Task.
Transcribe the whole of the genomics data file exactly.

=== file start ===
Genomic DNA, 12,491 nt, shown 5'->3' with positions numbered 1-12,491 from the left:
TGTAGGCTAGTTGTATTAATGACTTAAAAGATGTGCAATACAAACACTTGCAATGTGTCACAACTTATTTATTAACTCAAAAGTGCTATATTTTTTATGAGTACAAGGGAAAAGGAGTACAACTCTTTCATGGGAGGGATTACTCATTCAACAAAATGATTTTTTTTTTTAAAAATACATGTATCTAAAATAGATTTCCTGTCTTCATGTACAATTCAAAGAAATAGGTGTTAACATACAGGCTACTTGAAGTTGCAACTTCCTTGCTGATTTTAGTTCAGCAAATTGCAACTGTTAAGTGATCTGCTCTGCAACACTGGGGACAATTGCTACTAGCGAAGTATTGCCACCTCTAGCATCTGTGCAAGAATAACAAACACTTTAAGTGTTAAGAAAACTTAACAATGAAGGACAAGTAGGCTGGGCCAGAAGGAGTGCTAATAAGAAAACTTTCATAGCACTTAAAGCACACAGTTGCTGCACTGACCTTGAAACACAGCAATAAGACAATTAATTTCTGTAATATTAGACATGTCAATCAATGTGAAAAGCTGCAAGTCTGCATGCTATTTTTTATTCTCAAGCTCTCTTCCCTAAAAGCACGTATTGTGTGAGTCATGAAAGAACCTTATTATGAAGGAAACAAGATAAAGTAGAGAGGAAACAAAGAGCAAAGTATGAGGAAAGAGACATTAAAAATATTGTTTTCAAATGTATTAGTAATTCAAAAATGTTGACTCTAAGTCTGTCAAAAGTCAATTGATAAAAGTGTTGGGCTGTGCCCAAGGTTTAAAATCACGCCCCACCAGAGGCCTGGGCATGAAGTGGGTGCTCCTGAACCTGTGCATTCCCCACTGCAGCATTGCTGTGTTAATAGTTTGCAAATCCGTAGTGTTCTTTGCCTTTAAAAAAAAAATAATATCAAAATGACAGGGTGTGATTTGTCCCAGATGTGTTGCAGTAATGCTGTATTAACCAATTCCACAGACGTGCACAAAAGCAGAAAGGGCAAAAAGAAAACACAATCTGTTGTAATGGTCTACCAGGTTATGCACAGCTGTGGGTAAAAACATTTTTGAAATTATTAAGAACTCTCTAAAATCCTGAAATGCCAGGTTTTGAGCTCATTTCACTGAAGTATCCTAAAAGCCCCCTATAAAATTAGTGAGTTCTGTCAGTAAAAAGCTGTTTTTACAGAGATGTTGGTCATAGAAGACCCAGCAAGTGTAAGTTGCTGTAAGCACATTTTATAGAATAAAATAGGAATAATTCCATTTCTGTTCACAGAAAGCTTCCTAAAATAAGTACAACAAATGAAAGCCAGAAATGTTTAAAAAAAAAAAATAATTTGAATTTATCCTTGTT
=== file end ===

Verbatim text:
Genomic DNA, 12,491 nt, shown 5'->3' with positions numbered 1-12,491 from the left:
TGTAGGCTAGTTGTATTAATGACTTAAAAGATGTGCAATACAAACACTTGCAATGTGTCACAACTTATTTATTAACTCAAAAGTGCTATATTTTTTATGAGTACAAGGGAAAAGGAGTACAACTCTTTCATGGGAGGGATTACTCATTCAACAAAATGATTTTTTTTTTTAAAAATACATGTATCTAAAATAGATTTCCTGTCTTCATGTACAATTCAAAGAAATAGGTGTTAACATACAGGCTACTTGAAGTTGCAACTTCCTTGCTGATTTTAGTTCAGCAAATTGCAACTGTTAAGTGATCTGCTCTGCAACACTGGGGACAATTGCTACTAGCGAAGTATTGCCACCTCTAGCATCTGTGCAAGAATAACAAACACTTTAAGTGTTAAGAAAACTTAACAATGAAGGACAAGTAGGCTGGGCCAGAAGGAGTGCTAATAAGAAAACTTTCATAGCACTTAAAGCACACAGTTGCTGCACTGACCTTGAAACACAGCAATAAGACAATTAATTTCTGTAATATTAGACATGTCAATCAATGTGAAAAGCTGCAAGTCTGCATGCTATTTTTTATTCTCAAGCTCTCTTCCCTAAAAGCACGTATTGTGTGAGTCATGAAAGAACCTTATTATGAAGGAAACAAGATAAAGTAGAGAGGAAACAAAGAGCAAAGTATGAGGAAAGAGACATTAAAAATATTGTTTTCAAATGTATTAGTAATTCAAAAATGTTGACTCTAAGTCTGTCAAAAGTCAATTGATAAAAGTGTTGGGCTGTGCCCAAGGTTTAAAATCACGCCCCACCAGAGGCCTGGGCATGAAGTGGGTGCTCCTGAACCTGTGCATTCCCCACTGCAGCATTGCTGTGTTAATAGTTTGCAAATCCGTAGTGTTCTTTGCCTTTAAAAAAAAAATAATATCAAAATGACAGGGTGTGATTTGTCCCAGATGTGTTGCAGTAATGCTGTATTAACCAATTCCACAGACGTGCACAAAAGCAGAAAGGGCAAAAAGAAAACACAATCTGTTGTAATGGTCTACCAGGTTATGCACAGCTGTGGGTAAAAACATTTTTGAAATTATTAAGAACTCTCTAAAATCCTGAAATGCCAGGTTTTGAGCTCATTTCACTGAAGTATCCTAAAAGCCCCCTATAAAATTAGTGAGTTCTGTCAGTAAAAAGCTGTTTTTACAGAGATGTTGGTCATAGAAGACCCAGCAAGTGTAAGTTGCTGTAAGCACATTTTATAGAATAAAATAGGAATAATTCCATTTCTGTTCACAGAAAGCTTCCTAAAATAAGTACAACAAATGAAAGCCAGAAATGTTTAAAAAAAAAAAATAATTTGAATTTATCCTTGTT